RCOC ASKS FOR POTHOLE PATCHING PATIENCE ON TOWNSHIP SUBDIVISION ROADS
Beverly Hills, MI — Facing a high number of subdivision-street pothole-patching requests, the Road Commission for Oakland County (RCOC) is seeking patience from residents living along these roads as it works to keep up with the demand.
RCOC has jurisdiction over nearly 1,300 miles of subdivision roads located in townships throughout Oakland County. Many of those roads have exceeded their design life and are in poor condition.
RCOC crews are actively patching roads across Oakland County. However, safety concerns dictate that the roads carrying the most traffic moving at the highest speeds be addressed first. Those include the state highways (“I”, “M”, and “US” routes, such as I-75, M-59, I-696, I-275, M-5, M-1/Woodward Avenue, US-24/Telegraph Road, etc.), which RCOC maintains on behalf of the Michigan Department of Transportation (MDOT), and primary roads, such as “mile” roads and major north/south roads. Subdivision roads, which carry far less traffic, moving at much slower speeds, are a lower priority.
At this time, due to the high demand, it is impossible to provide a specific time frame for when individual subdivision streets will be patched. However, crews are working extended shifts to patch subdivision roads across the county as conditions allow.
Residents living along subdivision roads that are in poor condition and need to be rebuilt are encouraged to visit the “Subdivision Paving” page on RCOC’s website: https://www.rcocweb.org/354/Subdivision-Paving-Special-Assessment-Di.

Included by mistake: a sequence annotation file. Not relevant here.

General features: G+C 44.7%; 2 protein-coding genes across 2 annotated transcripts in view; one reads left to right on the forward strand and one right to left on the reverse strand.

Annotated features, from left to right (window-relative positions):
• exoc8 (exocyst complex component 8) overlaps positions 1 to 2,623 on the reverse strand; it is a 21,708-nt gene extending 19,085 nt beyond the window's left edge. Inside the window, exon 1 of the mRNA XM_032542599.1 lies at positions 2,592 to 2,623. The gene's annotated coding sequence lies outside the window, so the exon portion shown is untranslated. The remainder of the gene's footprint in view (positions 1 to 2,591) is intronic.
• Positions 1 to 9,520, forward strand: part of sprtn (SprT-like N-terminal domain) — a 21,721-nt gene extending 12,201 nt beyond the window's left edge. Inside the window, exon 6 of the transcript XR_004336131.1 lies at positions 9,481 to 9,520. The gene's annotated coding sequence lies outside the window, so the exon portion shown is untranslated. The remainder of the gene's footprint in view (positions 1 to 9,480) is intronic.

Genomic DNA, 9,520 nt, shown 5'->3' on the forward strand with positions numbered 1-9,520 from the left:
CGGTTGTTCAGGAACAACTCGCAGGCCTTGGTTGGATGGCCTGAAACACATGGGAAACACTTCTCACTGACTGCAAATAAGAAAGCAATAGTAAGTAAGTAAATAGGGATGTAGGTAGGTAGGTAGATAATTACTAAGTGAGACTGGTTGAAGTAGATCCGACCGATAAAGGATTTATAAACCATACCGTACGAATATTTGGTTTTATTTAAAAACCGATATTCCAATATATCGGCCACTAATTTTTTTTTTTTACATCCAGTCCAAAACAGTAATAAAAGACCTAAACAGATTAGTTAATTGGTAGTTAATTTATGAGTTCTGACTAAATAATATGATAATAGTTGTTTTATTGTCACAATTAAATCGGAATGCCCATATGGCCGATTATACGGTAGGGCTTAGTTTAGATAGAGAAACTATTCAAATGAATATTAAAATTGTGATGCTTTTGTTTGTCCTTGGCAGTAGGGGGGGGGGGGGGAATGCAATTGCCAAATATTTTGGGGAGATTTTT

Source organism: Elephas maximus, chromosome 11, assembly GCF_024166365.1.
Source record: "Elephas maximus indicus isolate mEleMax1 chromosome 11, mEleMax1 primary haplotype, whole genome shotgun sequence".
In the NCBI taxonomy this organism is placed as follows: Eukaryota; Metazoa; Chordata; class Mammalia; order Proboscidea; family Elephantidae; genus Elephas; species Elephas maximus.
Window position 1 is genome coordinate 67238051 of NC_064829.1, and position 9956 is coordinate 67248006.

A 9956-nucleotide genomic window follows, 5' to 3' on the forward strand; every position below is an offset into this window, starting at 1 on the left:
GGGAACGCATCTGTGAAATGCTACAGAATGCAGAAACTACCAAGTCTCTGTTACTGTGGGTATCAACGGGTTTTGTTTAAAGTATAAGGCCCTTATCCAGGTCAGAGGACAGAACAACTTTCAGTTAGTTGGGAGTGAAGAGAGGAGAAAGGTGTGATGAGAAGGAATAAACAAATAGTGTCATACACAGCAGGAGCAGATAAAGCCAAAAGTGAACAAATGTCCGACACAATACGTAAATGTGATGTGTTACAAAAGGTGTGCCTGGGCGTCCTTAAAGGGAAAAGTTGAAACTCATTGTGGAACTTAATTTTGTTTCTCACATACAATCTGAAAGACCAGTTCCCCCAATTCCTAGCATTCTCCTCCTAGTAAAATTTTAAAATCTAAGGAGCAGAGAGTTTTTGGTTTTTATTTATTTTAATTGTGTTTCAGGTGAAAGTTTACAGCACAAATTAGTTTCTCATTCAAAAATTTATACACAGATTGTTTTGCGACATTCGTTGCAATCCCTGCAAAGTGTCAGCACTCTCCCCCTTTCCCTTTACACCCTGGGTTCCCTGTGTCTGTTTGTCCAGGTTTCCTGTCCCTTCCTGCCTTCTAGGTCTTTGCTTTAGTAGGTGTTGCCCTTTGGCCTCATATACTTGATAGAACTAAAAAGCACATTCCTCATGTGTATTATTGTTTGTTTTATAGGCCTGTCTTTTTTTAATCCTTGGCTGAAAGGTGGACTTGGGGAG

Additionally, RCOC is currently hiring summer seasonal workers to assist with road maintenance activities, such as pothole patching. Information on the available summer seasonal positions can be found at https://www.rcocweb.org/387/Current-Job-Openings.
“RCOC has all available staff and equipment addressing seasonal road conditions,” RCOC Managing Director Dennis Kolar said.
“Unfortunately, many of the subdivision roads are in poor condition. RCOC estimates the cost to rebuild these roads is at least $500 million (or $1 million per mile). However, we receive only about $3,500 in funding per mile of subdivision road annually. That amount of funding barely covers pothole patching, winter maintenance, drainage repairs, sign replacements and the other routine maintenance needed,” he added.
Kolar also pointed out that the Road Commission does not receive any revenue from property taxes. Rather the agency is funded through state fuel taxes, vehicle registration fees and state income tax revenues.
To report potholes or road issues, residents are encouraged to contact RCOC through the following methods:
- Online at www.rcocweb.org. Click on “Report an Issue”
- By telephone at 877-858-4808 (Monday through Friday, 7:30 a.m. to 4:15 p.m. excluding holidays)
- Via e-mail at email@example.com